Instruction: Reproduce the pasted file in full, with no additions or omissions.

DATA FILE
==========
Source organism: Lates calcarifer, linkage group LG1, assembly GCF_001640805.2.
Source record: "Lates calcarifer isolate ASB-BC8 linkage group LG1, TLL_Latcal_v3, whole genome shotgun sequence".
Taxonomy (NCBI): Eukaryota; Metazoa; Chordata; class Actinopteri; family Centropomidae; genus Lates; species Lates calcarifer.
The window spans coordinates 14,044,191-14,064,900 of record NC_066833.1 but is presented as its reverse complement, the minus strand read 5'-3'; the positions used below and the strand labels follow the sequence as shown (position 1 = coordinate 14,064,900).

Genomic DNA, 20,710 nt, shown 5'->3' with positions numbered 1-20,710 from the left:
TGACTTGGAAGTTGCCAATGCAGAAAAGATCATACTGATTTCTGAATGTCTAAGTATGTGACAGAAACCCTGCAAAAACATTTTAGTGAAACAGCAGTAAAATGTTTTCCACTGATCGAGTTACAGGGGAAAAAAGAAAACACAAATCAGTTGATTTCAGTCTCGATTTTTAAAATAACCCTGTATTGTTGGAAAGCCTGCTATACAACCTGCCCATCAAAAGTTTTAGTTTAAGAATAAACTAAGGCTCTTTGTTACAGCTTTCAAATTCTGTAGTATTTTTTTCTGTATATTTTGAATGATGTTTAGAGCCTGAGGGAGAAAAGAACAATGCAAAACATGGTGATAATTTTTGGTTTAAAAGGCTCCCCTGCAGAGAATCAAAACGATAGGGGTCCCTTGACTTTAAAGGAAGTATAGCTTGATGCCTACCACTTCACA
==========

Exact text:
Source organism: Lates calcarifer, linkage group LG1, assembly GCF_001640805.2.
Source record: "Lates calcarifer isolate ASB-BC8 linkage group LG1, TLL_Latcal_v3, whole genome shotgun sequence".
Taxonomy (NCBI): Eukaryota; Metazoa; Chordata; class Actinopteri; family Centropomidae; genus Lates; species Lates calcarifer.
The window spans coordinates 14,044,191-14,064,900 of record NC_066833.1 but is presented as its reverse complement, the minus strand read 5'-3'; the positions used below and the strand labels follow the sequence as shown (position 1 = coordinate 14,064,900).

Genomic DNA, 20,710 nt, shown 5'->3' with positions numbered 1-20,710 from the left:
TGACTTGGAAGTTGCCAATGCAGAAAAGATCATACTGATTTCTGAATGTCTAAGTATGTGACAGAAACCCTGCAAAAACATTTTAGTGAAACAGCAGTAAAATGTTTTCCACTGATCGAGTTACAGGGGAAAAAAGAAAACACAAATCAGTTGATTTCAGTCTCGATTTTTAAAATAACCCTGTATTGTTGGAAAGCCTGCTATACAACCTGCCCATCAAAAGTTTTAGTTTAAGAATAAACTAAGGCTCTTTGTTACAGCTTTCAAATTCTGTAGTATTTTTTTCTGTATATTTTGAATGATGTTTAGAGCCTGAGGGAGAAAAGAACAATGCAAAACATGGTGATAATTTTTGGTTTAAAAGGCTCCCCTGCAGAGAATCAAAACGATAGGGGTCCCTTGACTTTAAAGGAAGTATAGCTTGATGCCTACCACTTCACA